Why Genius Skiing at Pajarito?
Did you know that when you visit Pajarito, you’re visiting a mountain filled with history, steep with Los Alamos’ love for snow and a heritage of passionate volunteers who worked tirelessly to create Pajarito Mountain. True geniuses built this mountain into the ski area.
During World War II, Los Alamos was a secret city home of the Manhattan Project, which ultimately developed the world’s first nuclear weapons. The US government chose Los Alamos at the time because of its remote location, referred to as “Site Y.” Today, the Los Alamos National Laboratory (LANL) tackles national security challenges through scientific excellence far beyond the initial nuclear mission.
In 1943, a group of Los Alamos scientists and soldiers came together to create a ski area. The group became the Los Alamos Ski Club. Many of them had immigrated to the U.S. from Europe and skiing was in their blood. Most had grown up climbing and skiing the Alps. Some of the early pioneers of Pajarito and nuclear science include Enrico Fermi (Nobel laureate, 1938) and his longtime associate Emilio Segrè (Nobel 1959); Cornell professor Hans Bethe (Nobel 1967); Niels Bohr (Nobel 1922); Harvard professor George Kistiakowsky and his explosives-lab partner Walter Kauzman; J. Robert Oppenheimer, Berkeley grads Ben and Beckie Diven; and several grad students from the Army’s Special Engineering Detachment.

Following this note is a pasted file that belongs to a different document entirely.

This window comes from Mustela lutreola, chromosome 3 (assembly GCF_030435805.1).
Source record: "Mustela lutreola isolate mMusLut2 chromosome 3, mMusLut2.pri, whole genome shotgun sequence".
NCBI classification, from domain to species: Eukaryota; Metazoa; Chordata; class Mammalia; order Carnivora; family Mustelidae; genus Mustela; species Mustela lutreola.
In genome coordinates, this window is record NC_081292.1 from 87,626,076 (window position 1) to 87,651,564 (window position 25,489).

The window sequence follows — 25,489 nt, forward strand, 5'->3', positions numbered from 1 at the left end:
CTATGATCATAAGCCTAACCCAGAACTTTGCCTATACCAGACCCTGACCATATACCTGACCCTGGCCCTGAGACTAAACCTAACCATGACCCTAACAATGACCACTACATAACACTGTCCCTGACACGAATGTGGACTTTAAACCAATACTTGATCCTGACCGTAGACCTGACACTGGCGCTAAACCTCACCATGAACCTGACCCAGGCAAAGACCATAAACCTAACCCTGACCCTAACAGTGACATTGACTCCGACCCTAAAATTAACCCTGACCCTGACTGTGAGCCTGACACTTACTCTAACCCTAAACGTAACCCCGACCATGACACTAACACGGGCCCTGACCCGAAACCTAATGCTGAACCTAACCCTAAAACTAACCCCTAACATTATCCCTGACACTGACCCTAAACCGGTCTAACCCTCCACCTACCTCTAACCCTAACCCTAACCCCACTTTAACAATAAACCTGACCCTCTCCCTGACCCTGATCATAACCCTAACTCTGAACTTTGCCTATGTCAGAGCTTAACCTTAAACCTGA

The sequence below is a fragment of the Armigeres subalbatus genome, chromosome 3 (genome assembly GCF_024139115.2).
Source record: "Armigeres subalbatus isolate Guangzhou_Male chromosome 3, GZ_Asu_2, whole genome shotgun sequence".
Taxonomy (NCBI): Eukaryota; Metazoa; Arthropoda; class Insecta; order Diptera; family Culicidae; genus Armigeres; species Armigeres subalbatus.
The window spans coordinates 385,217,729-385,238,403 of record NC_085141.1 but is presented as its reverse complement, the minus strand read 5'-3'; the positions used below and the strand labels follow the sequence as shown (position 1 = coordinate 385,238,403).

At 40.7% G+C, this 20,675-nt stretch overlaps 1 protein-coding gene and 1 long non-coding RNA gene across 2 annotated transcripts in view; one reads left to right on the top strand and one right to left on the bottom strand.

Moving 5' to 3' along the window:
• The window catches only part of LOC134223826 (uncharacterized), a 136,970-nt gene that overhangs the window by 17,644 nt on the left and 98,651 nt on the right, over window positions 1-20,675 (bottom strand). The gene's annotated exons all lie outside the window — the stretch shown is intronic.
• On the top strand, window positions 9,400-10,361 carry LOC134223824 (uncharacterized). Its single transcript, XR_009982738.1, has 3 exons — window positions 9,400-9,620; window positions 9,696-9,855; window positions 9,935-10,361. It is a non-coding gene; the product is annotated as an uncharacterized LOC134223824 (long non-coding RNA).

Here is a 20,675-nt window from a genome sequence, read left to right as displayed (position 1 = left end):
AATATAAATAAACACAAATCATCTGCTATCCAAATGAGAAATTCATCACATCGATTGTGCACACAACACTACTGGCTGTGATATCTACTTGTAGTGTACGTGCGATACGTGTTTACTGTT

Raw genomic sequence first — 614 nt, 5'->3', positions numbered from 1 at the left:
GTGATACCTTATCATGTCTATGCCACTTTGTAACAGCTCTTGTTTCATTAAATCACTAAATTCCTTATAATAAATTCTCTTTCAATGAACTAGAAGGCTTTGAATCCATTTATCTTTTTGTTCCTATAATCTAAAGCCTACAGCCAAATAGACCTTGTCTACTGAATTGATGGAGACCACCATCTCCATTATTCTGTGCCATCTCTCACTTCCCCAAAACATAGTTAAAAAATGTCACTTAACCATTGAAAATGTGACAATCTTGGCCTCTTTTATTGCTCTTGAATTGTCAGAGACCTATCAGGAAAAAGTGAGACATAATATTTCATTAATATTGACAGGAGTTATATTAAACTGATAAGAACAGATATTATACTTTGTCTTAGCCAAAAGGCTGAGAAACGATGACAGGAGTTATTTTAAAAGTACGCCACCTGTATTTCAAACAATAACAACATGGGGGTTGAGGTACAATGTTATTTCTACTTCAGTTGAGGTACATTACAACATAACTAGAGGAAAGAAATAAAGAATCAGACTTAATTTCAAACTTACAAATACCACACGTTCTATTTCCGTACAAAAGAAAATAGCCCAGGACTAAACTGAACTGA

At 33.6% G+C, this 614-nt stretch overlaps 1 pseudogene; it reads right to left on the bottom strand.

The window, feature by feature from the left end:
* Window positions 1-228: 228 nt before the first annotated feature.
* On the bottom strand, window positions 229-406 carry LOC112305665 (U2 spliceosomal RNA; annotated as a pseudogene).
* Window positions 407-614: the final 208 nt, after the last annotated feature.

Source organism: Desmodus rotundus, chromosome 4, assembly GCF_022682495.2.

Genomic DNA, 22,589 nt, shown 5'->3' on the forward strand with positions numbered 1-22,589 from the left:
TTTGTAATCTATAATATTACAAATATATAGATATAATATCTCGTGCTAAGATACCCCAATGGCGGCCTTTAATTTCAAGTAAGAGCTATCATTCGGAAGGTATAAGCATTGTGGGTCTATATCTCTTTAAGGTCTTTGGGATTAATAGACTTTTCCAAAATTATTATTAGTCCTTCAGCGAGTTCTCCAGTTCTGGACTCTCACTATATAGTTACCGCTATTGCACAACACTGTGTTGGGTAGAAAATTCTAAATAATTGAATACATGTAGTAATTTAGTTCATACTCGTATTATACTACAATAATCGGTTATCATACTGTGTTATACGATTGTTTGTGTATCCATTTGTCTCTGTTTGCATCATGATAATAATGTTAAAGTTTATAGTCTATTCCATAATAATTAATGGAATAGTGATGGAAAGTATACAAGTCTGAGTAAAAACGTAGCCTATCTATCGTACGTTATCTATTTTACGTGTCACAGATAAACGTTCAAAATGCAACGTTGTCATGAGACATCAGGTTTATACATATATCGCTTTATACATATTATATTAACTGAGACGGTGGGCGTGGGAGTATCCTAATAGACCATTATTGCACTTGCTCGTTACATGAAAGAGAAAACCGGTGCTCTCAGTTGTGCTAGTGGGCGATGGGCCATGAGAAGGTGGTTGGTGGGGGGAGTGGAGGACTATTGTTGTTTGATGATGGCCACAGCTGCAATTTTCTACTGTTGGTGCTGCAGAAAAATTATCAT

In December 1944, Sawyers Hill opened for business. Members paid $7.50 a person for access to the single tow rope, and the chance to blow up trees and open up runs. Several years later, with waning snow on Sawyers Hill, the members of the original club recommended a move to Pajarito Mountain, which offered steeper runs, more terrain, and more snow. It was a massive undertaking. “Skiers of the hill, arise!” challenged a memo to club members. “You have nothing to lose but the doubtful pleasure of skiing on rocks, stumps, and beer cans.”
November 23, 1957, marked the opening day for Pajarito Mountain, with two tows that offered double the vertical drop of Sawyers Hill, a beginner’s slope and a narrow trail from the upper tow rope. With record snowfall, Pajarito Mountain experienced a banner first year. The Los Alamos Ski Club continued to develop the mountain, installing T-bars and eventually chairlifts, plus the building of the lodge, and continuous upkeep of the mountain.
Today, Pajarito is independently owned and operated, and we keep the passion of skiing alive in Los Alamos.
Learn more about Pajarito Mountain’s history.
Learn more about the Manhattan Project.